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As a child, Judi Hand could not have anticipated she would one day build an incredibly productive B2B sales machine and run a $7 billion business. But her mother paved the way for that success.An entrepreneur at heart, Judi’s mom launched a 10-person, home-based business in the 1960s that eventually became a contact center employing 600 people. Working for her mother during summers throughout high school and college, Judi learned lessons about accountability and authenticity. “I literally and figuratively grew up under my mom’s desk.”In addition to holding Judi to the highest standards, her mother gave her a view into what it means to be a caring leader. When a manager was experiencing serious domestic issues, Judi’s mom made it clear she was there for her. And she proved it by meeting her at the airport to support this woman as she made her escape. “That speaks volumes to the kind of person and leader my mom was. I’ve carried that lesson of compassion and caring for others throughout my career.”
I wanted credibility and understanding of marketing. I didn’t want to be a leader that just presides over the work. I wanted dirt under my fingernails. I wanted to know how the work got done.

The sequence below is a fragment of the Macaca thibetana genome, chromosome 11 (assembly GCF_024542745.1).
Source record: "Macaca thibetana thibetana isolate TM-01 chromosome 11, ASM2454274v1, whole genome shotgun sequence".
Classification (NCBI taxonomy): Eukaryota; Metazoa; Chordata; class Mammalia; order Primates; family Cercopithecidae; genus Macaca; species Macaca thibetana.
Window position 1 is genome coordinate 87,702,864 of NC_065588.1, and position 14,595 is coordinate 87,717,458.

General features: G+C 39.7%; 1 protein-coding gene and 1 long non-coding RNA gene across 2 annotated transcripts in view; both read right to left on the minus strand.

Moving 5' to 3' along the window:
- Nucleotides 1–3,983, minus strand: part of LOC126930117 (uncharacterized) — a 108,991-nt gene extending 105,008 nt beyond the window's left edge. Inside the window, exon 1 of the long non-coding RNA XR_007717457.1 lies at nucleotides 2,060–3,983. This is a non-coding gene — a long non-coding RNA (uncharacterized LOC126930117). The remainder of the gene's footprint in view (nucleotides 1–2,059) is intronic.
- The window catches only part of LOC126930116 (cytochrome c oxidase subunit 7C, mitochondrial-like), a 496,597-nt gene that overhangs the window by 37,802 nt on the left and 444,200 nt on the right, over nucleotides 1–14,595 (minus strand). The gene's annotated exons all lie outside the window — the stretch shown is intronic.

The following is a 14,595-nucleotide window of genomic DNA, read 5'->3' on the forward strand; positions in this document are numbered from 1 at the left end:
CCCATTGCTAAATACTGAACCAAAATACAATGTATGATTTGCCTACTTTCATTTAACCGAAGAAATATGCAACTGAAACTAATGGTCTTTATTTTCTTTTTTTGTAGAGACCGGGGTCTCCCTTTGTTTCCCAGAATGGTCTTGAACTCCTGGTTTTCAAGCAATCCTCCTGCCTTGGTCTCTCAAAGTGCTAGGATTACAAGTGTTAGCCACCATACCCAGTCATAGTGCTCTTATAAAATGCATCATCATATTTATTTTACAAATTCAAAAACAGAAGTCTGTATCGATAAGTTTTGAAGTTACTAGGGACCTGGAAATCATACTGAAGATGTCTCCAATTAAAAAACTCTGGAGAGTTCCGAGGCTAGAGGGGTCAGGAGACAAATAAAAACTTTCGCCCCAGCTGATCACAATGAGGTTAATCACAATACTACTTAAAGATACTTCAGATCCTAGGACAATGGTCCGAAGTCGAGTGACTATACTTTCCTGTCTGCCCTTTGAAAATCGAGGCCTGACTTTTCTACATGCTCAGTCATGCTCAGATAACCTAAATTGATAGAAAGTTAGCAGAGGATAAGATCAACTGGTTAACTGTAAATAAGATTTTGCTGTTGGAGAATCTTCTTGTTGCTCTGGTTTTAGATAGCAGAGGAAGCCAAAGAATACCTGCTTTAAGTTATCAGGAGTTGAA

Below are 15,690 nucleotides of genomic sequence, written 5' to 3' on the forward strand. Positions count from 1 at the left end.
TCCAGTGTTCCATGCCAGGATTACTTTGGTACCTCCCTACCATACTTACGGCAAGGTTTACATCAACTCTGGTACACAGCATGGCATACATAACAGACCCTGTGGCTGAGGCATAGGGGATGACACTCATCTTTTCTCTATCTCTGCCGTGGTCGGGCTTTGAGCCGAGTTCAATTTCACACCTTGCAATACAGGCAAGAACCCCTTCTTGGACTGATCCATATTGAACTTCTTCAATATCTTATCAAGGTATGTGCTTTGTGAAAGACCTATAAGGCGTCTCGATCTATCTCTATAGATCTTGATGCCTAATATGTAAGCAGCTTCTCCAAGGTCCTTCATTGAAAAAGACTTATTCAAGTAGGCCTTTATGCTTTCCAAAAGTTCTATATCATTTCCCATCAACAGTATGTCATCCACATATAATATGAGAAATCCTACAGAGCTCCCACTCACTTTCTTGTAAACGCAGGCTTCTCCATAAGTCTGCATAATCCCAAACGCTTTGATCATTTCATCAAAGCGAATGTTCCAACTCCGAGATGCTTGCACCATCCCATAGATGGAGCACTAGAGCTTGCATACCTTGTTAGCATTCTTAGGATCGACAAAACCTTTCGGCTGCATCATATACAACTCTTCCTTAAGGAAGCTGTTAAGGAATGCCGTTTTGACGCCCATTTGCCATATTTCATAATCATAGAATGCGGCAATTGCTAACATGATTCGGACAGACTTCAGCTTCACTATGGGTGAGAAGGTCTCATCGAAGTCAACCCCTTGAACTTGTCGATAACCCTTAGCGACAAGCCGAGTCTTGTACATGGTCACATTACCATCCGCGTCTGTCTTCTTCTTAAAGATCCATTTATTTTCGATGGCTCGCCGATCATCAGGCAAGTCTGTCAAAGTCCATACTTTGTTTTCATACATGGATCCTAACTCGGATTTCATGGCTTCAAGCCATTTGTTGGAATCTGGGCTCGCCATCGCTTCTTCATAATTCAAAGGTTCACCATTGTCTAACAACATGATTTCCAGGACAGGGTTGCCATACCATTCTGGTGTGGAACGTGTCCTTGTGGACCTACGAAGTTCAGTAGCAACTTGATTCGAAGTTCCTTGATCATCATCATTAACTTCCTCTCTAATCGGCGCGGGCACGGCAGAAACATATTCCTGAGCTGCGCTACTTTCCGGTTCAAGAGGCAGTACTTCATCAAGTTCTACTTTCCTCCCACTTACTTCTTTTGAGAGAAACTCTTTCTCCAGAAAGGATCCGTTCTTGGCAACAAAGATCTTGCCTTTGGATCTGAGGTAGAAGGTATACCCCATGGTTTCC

Judi gained more wisdom about how to succeed in the professional world when she attended business school 12 years into her career at US West Communications. Feeling the need to broaden her horizons, she chose a school with people from many different cultures and industries.The exposure opened Judi’s eyes to her US-centric view. “I used the phrase ‘rest of world’ in a strategy document and one of my classmates – a woman from India – said to me ‘Judi, with all due respect, it’s most of world.’ She made me aware of the fallacy in seeing the US as being the biggest, most important part of the world.”After business school, Judi returned to US West, where she learned every aspect of marketing before leading the department. “I wanted credibility and understanding of marketing. I didn’t want to be a leader that just presides over the work. I wanted dirt under my fingernails. I wanted to know how the work got done.”Next she was put in charge of new sales programs. “I ultimately ran all of sales. Having both sales and marketing in my background then set me up to be a general manager because I had an understanding of how to drive growth for business.” After running the small business and consumer division of US West, Judi left to take over the Enterprise Customer Group for AT&T. After five years there leading a $7 billion business, she became president and general manager of TTEC, where she now holds the position of Chief Revenue Officer.“I always wanted the chance to create the kind of culture I saw my mom create in her business and I’ve gotten that chance at TTEC. We live our values here, and when we succeed, we do so together.”Some of Judi’s other keys to success: